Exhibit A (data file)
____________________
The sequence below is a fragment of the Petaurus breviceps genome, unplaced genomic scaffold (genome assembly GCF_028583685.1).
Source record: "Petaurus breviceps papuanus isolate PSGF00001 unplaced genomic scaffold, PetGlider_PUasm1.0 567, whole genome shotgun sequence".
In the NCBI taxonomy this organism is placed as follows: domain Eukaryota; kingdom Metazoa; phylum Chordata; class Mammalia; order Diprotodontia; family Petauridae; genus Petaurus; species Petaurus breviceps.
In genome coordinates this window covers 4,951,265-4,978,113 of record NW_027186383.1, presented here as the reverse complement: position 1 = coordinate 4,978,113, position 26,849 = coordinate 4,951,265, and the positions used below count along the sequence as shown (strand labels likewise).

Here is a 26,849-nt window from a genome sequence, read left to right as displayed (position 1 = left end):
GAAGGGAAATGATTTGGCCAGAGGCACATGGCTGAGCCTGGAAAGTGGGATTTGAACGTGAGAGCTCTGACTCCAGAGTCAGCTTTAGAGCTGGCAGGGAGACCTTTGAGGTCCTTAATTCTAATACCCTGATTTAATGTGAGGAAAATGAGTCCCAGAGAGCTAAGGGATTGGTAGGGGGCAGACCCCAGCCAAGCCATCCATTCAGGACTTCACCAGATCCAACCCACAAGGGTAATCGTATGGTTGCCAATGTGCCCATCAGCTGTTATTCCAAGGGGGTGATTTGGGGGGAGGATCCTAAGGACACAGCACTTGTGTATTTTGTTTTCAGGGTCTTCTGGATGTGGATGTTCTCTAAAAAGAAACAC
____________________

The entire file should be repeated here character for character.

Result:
The sequence below is a fragment of the Petaurus breviceps genome, unplaced genomic scaffold (genome assembly GCF_028583685.1).
Source record: "Petaurus breviceps papuanus isolate PSGF00001 unplaced genomic scaffold, PetGlider_PUasm1.0 567, whole genome shotgun sequence".
In the NCBI taxonomy this organism is placed as follows: domain Eukaryota; kingdom Metazoa; phylum Chordata; class Mammalia; order Diprotodontia; family Petauridae; genus Petaurus; species Petaurus breviceps.
In genome coordinates this window covers 4,951,265-4,978,113 of record NW_027186383.1, presented here as the reverse complement: position 1 = coordinate 4,978,113, position 26,849 = coordinate 4,951,265, and the positions used below count along the sequence as shown (strand labels likewise).

Here is a 26,849-nt window from a genome sequence, read left to right as displayed (position 1 = left end):
GAAGGGAAATGATTTGGCCAGAGGCACATGGCTGAGCCTGGAAAGTGGGATTTGAACGTGAGAGCTCTGACTCCAGAGTCAGCTTTAGAGCTGGCAGGGAGACCTTTGAGGTCCTTAATTCTAATACCCTGATTTAATGTGAGGAAAATGAGTCCCAGAGAGCTAAGGGATTGGTAGGGGGCAGACCCCAGCCAAGCCATCCATTCAGGACTTCACCAGATCCAACCCACAAGGGTAATCGTATGGTTGCCAATGTGCCCATCAGCTGTTATTCCAAGGGGGTGATTTGGGGGGAGGATCCTAAGGACACAGCACTTGTGTATTTTGTTTTCAGGGTCTTCTGGATGTGGATGTTCTCTAAAAAGAAACAC